Steve Glaum, Pitcher (1976)

Steve was a three sport star at Aptos, earning All-League honors in football, basketball, and baseball. He played baseball at US Riverside and at Cabrillo College. During his time at UC Riverside, he helped his team win the NCAA Division II Colege World Series, along with being named the MVP of that series. He was selected to the NCAA Division II 30th Anniversary All-Time Baseball Team and is also a member of the Division II College World Series Hall of Fame. He played for the Peninsula Oilers in 1976. During that time he set several pitching records including: lowest ERA in Oiler history (1.39), most complete games pitched in a season (10), second most games started (13), and the 2nd most innings pitched (110). He was drafted by the San Diego Padres in 1976 and by the Detroit Tigers in 1977, for which he played AAA baseball. Steve eventually returned to Aptos, where he managed, coached, and served on the board for Aptos Little League.

2010 Peninsula Oilers Hall of Fame

Organizational Support

Dick Morgan

Dick was very instrumental in the early days of the Oilers organization. Dick's business, Morgan Steel (originally Luke's Welding), was and continues to be a huge asset to the Oilers through their sponsorship as well as contributions to make Oilers Park what it is today.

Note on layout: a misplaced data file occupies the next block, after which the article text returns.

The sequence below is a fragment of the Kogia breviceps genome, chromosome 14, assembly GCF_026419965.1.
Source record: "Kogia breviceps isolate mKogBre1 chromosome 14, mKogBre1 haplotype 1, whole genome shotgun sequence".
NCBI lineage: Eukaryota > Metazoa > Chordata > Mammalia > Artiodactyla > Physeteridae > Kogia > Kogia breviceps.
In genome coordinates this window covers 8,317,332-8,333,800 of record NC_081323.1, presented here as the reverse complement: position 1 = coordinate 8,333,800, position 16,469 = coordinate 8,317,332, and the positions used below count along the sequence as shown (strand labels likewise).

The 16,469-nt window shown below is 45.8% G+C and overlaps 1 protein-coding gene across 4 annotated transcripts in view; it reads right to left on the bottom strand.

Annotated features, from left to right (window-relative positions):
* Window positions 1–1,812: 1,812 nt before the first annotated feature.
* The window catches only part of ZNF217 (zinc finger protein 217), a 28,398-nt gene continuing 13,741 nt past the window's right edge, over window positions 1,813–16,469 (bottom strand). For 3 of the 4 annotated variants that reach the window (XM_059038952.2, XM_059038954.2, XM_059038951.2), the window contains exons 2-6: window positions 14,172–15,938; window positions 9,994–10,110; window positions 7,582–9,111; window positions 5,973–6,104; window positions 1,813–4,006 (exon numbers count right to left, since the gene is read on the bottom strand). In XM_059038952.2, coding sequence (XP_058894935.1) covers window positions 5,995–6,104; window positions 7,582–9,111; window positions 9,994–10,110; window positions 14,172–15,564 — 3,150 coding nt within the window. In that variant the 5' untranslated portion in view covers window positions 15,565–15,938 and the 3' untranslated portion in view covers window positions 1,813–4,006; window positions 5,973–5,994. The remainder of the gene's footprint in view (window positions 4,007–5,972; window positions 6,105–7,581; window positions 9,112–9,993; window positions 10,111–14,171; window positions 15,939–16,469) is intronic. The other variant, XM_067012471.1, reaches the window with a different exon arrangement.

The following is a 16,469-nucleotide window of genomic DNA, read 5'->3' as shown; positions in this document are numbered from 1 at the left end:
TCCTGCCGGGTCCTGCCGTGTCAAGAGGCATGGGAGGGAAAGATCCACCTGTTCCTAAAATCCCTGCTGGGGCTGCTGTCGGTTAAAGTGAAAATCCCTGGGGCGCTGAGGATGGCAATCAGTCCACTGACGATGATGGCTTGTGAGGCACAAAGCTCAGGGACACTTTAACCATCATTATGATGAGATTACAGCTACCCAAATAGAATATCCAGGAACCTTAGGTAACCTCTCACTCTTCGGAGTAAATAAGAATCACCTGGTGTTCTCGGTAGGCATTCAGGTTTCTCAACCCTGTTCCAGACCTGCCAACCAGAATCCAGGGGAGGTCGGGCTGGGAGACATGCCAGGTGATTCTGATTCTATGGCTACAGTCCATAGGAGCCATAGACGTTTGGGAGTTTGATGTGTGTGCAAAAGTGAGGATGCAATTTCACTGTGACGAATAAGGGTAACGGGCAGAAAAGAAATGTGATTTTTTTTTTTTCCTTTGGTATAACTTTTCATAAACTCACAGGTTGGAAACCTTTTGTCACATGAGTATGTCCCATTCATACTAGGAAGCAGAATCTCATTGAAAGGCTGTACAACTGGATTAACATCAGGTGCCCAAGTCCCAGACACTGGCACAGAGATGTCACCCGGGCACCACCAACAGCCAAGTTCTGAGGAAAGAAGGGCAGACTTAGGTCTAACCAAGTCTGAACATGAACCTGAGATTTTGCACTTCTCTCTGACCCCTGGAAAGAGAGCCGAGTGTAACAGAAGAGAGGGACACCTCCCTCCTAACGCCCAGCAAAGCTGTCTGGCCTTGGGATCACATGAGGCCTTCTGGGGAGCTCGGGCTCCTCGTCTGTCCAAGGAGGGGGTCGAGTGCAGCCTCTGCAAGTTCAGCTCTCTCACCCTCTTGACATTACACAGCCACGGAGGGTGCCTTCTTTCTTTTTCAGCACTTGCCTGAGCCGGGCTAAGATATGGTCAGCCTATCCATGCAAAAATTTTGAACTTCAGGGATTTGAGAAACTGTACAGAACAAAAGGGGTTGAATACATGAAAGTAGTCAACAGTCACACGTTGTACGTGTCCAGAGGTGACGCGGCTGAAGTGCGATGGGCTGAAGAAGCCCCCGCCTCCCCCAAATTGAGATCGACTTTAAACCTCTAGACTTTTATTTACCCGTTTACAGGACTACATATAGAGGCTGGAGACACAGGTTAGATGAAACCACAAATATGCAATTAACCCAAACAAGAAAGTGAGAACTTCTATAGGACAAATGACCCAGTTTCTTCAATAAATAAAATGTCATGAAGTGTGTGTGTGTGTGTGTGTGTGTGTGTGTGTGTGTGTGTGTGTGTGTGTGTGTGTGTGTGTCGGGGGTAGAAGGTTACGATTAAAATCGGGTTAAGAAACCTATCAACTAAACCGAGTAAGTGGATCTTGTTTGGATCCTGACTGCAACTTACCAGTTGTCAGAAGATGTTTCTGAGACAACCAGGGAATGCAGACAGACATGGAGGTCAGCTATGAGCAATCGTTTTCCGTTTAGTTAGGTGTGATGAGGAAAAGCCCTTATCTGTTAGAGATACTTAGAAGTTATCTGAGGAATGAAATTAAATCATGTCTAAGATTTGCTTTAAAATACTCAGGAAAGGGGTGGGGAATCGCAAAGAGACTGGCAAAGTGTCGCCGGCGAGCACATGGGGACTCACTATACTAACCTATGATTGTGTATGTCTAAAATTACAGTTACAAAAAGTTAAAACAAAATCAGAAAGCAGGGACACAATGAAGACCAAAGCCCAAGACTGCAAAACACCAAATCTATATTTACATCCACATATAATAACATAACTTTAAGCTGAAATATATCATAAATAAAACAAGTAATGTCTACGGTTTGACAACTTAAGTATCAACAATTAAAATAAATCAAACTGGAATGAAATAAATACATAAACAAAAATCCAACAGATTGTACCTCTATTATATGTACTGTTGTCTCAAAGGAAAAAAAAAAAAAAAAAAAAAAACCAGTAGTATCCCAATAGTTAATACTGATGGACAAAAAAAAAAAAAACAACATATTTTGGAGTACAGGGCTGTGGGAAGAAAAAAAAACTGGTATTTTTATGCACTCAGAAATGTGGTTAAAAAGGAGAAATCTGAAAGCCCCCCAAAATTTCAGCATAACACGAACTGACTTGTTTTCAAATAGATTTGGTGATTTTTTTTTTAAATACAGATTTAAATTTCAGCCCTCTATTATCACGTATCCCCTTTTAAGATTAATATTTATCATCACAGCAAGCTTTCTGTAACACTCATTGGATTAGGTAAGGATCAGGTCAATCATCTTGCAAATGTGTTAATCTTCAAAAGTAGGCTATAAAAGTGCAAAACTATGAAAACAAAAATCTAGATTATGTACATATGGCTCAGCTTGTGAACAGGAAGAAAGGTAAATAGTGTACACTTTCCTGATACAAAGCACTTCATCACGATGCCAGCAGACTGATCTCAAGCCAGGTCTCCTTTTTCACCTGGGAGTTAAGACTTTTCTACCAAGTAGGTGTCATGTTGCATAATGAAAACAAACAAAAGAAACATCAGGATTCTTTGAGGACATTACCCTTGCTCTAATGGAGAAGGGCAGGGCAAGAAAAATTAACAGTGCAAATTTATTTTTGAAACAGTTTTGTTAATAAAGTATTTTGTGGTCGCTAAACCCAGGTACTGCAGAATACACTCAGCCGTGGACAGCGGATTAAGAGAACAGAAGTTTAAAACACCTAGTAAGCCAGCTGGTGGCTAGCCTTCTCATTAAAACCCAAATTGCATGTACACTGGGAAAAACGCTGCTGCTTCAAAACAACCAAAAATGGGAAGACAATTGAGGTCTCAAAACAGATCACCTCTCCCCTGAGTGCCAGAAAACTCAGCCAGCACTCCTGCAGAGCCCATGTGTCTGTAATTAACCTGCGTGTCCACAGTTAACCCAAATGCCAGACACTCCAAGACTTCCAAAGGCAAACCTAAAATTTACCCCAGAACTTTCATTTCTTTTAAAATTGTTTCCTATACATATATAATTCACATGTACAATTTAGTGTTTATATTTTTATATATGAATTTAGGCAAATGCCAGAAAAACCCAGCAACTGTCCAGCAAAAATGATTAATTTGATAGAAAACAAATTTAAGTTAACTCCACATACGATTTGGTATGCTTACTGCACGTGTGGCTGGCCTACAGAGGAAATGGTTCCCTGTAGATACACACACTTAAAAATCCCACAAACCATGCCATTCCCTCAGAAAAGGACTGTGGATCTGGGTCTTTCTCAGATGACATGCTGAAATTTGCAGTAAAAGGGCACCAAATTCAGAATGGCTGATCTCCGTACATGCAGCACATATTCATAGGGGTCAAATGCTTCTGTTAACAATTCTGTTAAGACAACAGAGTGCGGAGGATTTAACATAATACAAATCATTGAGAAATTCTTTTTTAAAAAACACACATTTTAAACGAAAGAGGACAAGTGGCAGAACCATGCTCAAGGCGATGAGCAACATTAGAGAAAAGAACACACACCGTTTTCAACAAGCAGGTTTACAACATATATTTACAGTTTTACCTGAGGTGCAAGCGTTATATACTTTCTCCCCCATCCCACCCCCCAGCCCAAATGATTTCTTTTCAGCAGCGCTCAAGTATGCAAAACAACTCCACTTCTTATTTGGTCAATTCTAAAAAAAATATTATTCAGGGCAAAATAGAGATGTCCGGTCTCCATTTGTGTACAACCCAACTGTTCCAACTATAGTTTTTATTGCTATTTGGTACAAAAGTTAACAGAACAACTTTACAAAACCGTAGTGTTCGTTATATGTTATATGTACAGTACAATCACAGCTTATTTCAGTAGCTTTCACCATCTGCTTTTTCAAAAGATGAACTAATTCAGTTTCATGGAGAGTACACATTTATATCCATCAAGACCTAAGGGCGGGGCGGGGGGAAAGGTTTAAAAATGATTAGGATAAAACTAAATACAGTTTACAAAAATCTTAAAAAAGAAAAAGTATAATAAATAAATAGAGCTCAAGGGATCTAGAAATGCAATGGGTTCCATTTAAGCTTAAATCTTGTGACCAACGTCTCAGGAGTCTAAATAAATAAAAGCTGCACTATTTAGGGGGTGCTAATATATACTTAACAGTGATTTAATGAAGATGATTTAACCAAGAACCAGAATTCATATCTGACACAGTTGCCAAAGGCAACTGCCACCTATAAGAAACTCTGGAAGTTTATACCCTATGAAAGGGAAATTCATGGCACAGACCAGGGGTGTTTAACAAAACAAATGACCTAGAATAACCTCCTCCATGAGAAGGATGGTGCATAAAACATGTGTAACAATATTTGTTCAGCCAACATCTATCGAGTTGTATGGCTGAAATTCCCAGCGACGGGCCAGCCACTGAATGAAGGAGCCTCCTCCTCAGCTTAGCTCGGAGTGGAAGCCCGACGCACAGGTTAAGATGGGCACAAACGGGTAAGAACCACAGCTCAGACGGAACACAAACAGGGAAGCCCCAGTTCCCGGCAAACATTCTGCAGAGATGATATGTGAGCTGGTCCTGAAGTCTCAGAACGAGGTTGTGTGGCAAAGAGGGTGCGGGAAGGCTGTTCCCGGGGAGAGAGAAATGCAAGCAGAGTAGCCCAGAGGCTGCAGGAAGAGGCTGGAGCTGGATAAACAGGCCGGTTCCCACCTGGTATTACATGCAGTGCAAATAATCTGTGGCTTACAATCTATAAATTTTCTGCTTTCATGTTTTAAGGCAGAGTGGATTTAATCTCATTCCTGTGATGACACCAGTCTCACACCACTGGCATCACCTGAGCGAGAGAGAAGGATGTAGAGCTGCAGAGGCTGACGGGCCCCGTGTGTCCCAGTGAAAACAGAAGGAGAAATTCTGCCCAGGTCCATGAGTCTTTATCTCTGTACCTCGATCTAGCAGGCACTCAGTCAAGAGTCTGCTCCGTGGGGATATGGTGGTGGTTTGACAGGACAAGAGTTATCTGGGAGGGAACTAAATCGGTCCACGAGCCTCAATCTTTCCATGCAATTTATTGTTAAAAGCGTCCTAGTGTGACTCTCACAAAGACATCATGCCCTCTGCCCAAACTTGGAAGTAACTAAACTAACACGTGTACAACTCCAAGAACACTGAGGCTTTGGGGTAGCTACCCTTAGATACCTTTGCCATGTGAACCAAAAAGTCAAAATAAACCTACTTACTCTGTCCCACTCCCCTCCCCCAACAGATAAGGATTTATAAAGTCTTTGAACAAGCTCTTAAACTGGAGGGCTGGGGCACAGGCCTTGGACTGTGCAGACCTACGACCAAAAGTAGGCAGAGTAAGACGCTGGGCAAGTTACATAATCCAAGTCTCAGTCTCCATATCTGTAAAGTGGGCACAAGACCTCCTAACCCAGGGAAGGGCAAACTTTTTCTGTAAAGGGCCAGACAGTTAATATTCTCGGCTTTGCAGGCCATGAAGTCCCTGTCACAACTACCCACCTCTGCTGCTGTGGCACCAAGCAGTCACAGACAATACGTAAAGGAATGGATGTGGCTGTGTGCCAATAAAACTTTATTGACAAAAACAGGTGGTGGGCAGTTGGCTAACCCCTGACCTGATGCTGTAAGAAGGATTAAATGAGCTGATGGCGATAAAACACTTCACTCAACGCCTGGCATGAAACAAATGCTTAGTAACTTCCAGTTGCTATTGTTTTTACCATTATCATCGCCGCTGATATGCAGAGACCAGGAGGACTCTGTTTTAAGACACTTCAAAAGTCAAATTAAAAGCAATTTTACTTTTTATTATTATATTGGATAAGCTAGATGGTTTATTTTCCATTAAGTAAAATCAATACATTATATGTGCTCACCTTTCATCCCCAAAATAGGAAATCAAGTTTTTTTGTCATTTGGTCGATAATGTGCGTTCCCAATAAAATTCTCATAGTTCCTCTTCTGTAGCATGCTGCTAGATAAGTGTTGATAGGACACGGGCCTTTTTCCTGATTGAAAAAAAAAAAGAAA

Dwain Gibson

Dwain has been a long time leader in the Oilers organization, serving many years as a member of the Board of Directors occupying positions including President and General Manager. His dedication was evident in the countless hours he has spent in these volunteer positions while running his State Farm Insurance business. State Farm continues to be a great sponsor of Oilers Baseball.

Judy Buffington

Jusy assisted the Oilers with her countless and tireless volunteer hours as a summer parent and organizer of the snack shack. Her outstanding work in these areas led to her membership on the Board of Directors. To this day, Judy is the only woman to ever occupy the position of General Manager of an ABL team.


Mark Newman, Coach (1975-1979, 1981)

Mark led the Oilers to their first National Baseball Congress World Series Championship in 1978. It would be 15 years before the Oilers would earn this award again. After his tenure with the Oilers, Mark continued his career as a college coach and is currently a member of the New York Yankees front office staff.